File photo: Danny Johnston, AP

Canberra/Jakarta - Indonesia is considering buying Australian cattle estates to secure meat supplies and to promote ranching skills, mirroring moves by other big emerging economies such as China to invest overseas in agricultural land and food processing.

The planned investment, which is at an early stage and would require approval by Canberra, could improve ties between the neighbours after a damaging trade spat led to a suspension of live cattle sales and the imposition of severe beef quotas.

The troubled beef trade could be discussed when Australian Prime Minister Kevin Rudd visits Jakarta on Thursday for talks with Indonesian President Susilo Bambang Yudhoyono.

Australia halted live cattle exports in 2011 after the airing of footage showing harsh treatment of animals. The ban was lifted, but Jakarta then imposed restrictions on Australian beef and cattle imports in a bid to become self-sufficient.

The policies have hurt both sides with shortages and higher prices in Indonesia, while Australia's northern cattle industry has been in crisis, with weak meat prices and plunging land values further hampered by a drought last summer. Better trade ties could boost the cattle and beef trade in Australia, the world's number three beef exporter.

“We are planning to buy cattle farms in Australia,” said Indonesia's state-owned enterprises minister Dahlan Iskan, adding that not only would this boost supply but also help Indonesian companies learn how to develop local ranches.

A consortium of state-owned firms, including Perum Bulog, PT Rajawali Nusantara Indonesia (RNI), and PT Berdikari, were looking to invest in Australia, he said, adding that Indonesia hoped to feel out Australia on the issue.

Australian farmers are frustrated over the beef standoff with Southeast Asia's biggest economy.

“It's a crazy situation,” fourth generation north Queensland cattle farmer Russell Lethbridge told Reuters.

“Indonesia has a population of around 220 million people. They are hungry, they want the protein. We've got the cattle down here ready to go, but the show is right off the rails.”

Australia, which has ambitious plans to boost its food exports to Asia to feed the swelling ranks of the middle class, exported around 750 000 head of cattle a year to Indonesia before the month-long ban on live exports. But for the past two years quotas have pushed exports down to around 250 000 head.

Sutarto Alimoeso, chief executive of Indonesia's Bulog, is leading the push into Australia, although he said the state procurement agency had not yet discussed specific acquisitions.

“We really need to have cattle farms in Australia so that we can supply the beef demand in Indonesia as our demand is expected to rise significantly over the next few years, while our ability to provide it domestically is insufficient.”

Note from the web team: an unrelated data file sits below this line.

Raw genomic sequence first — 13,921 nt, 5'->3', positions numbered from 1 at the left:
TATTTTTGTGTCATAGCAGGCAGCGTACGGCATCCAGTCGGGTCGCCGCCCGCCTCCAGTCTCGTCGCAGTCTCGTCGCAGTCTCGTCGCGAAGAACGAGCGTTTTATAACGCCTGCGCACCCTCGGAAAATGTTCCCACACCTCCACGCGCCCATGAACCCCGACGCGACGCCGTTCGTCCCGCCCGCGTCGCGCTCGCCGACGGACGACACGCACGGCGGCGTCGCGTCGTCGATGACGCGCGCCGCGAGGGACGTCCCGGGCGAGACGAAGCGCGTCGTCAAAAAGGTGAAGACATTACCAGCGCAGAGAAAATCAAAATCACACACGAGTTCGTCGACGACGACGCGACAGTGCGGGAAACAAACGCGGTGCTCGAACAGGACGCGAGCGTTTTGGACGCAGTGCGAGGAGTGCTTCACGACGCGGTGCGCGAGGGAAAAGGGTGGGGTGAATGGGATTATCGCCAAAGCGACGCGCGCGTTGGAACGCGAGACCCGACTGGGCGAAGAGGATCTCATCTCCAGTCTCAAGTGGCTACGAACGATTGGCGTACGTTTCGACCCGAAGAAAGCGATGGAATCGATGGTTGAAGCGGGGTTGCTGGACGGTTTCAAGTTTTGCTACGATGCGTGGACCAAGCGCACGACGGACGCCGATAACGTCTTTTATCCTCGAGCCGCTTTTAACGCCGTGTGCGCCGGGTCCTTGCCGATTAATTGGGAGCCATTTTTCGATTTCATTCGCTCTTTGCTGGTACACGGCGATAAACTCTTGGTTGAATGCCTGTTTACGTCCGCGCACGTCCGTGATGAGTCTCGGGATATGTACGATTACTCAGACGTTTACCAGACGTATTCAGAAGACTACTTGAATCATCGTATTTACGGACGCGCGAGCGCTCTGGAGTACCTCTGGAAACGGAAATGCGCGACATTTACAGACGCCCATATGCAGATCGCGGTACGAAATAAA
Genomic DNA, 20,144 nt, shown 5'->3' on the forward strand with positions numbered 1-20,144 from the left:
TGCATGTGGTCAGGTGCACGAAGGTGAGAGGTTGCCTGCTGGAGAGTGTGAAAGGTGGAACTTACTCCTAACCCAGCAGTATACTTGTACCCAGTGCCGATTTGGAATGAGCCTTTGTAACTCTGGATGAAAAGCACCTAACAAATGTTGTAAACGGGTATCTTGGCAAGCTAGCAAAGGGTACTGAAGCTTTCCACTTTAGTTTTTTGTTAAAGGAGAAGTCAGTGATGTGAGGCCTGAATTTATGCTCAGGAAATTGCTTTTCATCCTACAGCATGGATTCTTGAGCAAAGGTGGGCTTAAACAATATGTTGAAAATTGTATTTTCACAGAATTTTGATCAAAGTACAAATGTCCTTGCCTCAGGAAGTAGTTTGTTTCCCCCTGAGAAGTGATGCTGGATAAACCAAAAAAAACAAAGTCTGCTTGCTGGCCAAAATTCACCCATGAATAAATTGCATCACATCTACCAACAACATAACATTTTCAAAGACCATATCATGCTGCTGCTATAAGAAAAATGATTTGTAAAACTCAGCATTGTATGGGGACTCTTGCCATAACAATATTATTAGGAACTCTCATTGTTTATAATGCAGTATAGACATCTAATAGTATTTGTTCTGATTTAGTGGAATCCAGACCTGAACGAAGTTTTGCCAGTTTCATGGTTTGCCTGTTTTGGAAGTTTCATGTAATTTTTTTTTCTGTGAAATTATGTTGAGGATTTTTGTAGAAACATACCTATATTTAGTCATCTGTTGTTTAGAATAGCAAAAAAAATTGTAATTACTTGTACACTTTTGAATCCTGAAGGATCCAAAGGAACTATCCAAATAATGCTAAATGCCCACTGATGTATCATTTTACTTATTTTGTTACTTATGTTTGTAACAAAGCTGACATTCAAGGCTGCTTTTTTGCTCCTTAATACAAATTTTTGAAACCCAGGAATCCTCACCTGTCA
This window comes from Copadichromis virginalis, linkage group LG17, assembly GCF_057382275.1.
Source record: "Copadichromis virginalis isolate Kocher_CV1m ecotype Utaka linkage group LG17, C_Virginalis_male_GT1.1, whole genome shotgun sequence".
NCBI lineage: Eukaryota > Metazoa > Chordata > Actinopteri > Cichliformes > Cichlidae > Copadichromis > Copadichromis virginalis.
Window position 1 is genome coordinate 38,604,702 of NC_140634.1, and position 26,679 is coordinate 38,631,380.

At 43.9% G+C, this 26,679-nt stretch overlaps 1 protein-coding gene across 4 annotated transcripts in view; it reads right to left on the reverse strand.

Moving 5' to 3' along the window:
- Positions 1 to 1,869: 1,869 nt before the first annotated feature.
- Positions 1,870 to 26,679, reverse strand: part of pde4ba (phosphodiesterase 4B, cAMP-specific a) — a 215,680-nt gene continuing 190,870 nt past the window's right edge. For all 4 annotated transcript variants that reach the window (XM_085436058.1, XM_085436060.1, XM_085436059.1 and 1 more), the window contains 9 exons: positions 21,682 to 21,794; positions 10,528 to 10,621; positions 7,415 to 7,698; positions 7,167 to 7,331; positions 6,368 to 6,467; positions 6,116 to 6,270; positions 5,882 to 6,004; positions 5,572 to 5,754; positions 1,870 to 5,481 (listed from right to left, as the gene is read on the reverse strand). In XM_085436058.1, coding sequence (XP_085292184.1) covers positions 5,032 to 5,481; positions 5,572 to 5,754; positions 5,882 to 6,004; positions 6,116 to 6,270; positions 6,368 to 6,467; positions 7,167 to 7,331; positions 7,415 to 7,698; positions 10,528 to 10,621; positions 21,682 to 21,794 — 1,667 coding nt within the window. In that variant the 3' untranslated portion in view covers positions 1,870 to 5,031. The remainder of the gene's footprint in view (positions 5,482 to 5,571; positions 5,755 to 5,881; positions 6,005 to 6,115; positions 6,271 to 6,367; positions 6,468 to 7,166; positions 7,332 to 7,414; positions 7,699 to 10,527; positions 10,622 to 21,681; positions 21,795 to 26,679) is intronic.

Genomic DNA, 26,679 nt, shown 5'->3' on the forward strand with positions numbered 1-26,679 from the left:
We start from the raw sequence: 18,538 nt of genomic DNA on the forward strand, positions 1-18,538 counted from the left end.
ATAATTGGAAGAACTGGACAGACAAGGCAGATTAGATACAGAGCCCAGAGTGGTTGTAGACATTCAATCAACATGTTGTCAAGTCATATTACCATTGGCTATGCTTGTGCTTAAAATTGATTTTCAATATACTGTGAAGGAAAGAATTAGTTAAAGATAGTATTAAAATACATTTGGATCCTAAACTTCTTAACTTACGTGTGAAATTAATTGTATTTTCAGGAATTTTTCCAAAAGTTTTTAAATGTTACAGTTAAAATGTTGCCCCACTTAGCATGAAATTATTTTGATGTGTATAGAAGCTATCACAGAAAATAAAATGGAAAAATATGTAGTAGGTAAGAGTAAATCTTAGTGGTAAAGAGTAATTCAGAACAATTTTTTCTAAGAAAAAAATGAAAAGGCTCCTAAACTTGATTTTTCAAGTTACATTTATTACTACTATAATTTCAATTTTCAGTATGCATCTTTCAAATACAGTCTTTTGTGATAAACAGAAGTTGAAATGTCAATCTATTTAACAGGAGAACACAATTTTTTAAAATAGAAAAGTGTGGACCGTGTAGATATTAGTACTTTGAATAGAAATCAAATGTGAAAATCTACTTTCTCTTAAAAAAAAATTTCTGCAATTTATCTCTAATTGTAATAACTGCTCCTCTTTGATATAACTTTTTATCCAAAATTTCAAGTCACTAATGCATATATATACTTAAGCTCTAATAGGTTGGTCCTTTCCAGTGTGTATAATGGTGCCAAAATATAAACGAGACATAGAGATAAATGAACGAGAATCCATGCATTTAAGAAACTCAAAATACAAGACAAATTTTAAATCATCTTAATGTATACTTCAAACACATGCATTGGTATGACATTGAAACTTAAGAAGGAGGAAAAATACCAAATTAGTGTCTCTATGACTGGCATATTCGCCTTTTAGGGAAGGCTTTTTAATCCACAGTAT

State-run trading firm, RNI, said the firms involved were preparing a feasibility study to give to the Indonesian government by July 20.

Attempts by foreigners to buy agricultural land or assets in top food producers like Australia and the United States are sometimes politically sensitive.

Chinese firm Shuanghui International's plan to buy top US pork producer and processor Smithfield Foods has faced questions from US politicians over whether the proposed $4.7-billion sale posed a threat to US food supply.

Indonesia's plans could also face hurdles in Australia.

Investments by state-owned enterprises face particular scrutiny by the Foreign Investment Review Board (FIRB), which decides whether they are in Australia's national interest.

The board might seek guarantees that the investment was on commercial grounds, and that beef produced would be available to global markets rather than restricted to Indonesian customers.

However, Australian industry bodies and state governments back new investment in agriculture.

Western Australian Premier Colin Barnett is keen to develop his state's far north and last year approved plans for China's Zhongfu Group to invest up to A$700-million ($640-million) to build a sugar industry in the East Kimberly Ord river region.

Barnett said he was getting a clear message from Asian countries that they were worried about food security.

“There's growing interest in accessing more agricultural produce from here.”

Luke Bowen of the Northern Territory Cattlemen's Association welcomed Indonesian interest in the industry.

“I think it shows Indonesian acknowledgement of the comparative advantage that Northern Australia has in breeding cattle and the Indonesian's comparative advantage in fattening and finishing cattle for slaughter,” he said.

Drought-hit Australian farmers have a stockpile of more than one million cattle in northern Australian stations and are keen for more immediate relief. Some have proposed the Australian government should buy cattle before they starve and offer the beef to Indonesia as food aid.

“We have untold thousands of cattle with nowhere to go, and no grass,” said cattle grazier Barry Hughes. - Reuters